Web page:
Balancing surprise and simplicity for better customer experiences

Discussion
Mar 27, 2015

Through a special arrangement, presented here for discussion is a series of recent articles from Lenati’s blog.

Of all the different approaches to customer experience (CX), there are two that seem to have come to the forefront in common discourse — we’ll call them "surprise and delight" and "effortless simplicity." While these are seen to be competing concepts, they are both valid depending on the customer’s context. This has led to a fair bit of confusion around how people speak about CX design.

First is the premise that customers should experience "surprise and delight" at every step of their journey. This sounds great at first (aiming to exceed the customer’s expectations seems like a good idea), but only if the customer’s basic needs are met.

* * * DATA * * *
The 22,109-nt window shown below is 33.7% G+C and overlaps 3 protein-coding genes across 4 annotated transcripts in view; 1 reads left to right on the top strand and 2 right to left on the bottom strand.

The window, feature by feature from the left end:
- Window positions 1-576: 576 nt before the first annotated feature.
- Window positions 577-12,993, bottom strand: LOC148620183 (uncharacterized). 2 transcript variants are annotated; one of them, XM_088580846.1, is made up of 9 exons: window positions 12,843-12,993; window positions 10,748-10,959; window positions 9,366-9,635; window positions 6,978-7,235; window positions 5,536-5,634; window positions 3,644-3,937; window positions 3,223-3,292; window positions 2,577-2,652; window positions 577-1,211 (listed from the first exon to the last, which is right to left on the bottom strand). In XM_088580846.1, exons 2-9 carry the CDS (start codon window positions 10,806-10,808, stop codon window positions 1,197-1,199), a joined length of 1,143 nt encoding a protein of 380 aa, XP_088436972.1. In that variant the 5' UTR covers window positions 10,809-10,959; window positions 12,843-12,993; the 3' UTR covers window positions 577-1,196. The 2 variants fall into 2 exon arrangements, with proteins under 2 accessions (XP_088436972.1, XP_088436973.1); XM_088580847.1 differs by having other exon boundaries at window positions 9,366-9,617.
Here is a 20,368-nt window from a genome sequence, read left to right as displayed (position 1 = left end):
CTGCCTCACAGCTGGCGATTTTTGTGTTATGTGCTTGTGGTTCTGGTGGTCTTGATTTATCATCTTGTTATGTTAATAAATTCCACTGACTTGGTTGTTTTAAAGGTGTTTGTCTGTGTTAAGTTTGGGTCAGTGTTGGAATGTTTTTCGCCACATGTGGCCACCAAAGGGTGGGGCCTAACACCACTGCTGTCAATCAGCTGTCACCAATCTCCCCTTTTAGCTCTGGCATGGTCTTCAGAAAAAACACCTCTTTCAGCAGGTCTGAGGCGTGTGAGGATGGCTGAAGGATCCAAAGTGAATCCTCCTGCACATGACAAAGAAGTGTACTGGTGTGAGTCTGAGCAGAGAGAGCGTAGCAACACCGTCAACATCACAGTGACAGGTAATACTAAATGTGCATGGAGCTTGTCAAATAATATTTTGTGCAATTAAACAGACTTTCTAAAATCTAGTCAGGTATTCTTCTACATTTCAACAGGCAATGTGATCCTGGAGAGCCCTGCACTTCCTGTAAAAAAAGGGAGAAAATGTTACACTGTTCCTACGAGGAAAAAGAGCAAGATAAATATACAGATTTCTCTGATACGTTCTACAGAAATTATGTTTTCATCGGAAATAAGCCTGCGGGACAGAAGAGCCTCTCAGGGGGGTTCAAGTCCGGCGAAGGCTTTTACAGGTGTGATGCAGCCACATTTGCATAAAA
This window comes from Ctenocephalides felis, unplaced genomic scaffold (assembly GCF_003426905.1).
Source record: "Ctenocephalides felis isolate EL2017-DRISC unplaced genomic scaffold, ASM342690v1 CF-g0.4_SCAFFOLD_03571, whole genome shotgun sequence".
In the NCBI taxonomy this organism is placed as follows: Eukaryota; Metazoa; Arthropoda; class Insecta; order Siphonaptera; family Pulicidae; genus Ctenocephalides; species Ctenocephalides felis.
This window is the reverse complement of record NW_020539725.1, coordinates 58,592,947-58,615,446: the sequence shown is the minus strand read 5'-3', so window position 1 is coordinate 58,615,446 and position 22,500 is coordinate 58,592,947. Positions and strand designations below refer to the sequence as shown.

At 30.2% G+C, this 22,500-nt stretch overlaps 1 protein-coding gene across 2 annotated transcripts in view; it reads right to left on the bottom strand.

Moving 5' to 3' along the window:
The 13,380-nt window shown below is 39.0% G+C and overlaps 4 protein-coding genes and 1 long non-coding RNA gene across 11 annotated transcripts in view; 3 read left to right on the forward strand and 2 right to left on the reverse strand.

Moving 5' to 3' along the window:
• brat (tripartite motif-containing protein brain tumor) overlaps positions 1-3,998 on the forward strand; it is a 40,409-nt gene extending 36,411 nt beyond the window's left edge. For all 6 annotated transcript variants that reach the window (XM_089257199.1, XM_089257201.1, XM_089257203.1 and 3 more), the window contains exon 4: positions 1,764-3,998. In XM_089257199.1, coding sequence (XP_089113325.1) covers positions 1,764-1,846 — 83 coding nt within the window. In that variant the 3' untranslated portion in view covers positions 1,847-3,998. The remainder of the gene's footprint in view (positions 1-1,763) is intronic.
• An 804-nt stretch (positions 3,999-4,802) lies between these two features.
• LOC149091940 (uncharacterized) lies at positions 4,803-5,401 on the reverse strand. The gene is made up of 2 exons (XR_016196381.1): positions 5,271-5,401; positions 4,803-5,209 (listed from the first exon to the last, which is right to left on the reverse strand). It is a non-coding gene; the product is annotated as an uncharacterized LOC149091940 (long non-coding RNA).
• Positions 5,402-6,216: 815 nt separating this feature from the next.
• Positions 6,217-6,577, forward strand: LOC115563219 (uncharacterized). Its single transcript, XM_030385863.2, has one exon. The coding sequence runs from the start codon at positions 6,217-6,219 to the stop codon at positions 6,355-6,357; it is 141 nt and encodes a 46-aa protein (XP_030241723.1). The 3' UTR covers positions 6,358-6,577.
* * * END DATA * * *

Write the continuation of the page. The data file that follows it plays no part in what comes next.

In the book "The Experience Economy," authors Pine and Gilmore went so far as to propose using theater as a metaphor for "staging customer experiences" around a brand theme. Service interactions are highly scripted, retail spaces are stage sets, and service reps actors playing roles aligned to the theme. But attempting to make surprise and delight happen in the real world can be cumbersome and contrived, especially if the customer’s original mission hasn’t been completely fulfilled. Even if the customer is 100 percent satisfied, aiming to drive deep engagement at every point can be overwhelming for the customer, creating a brand perception that is fake, insincere and inauthentic.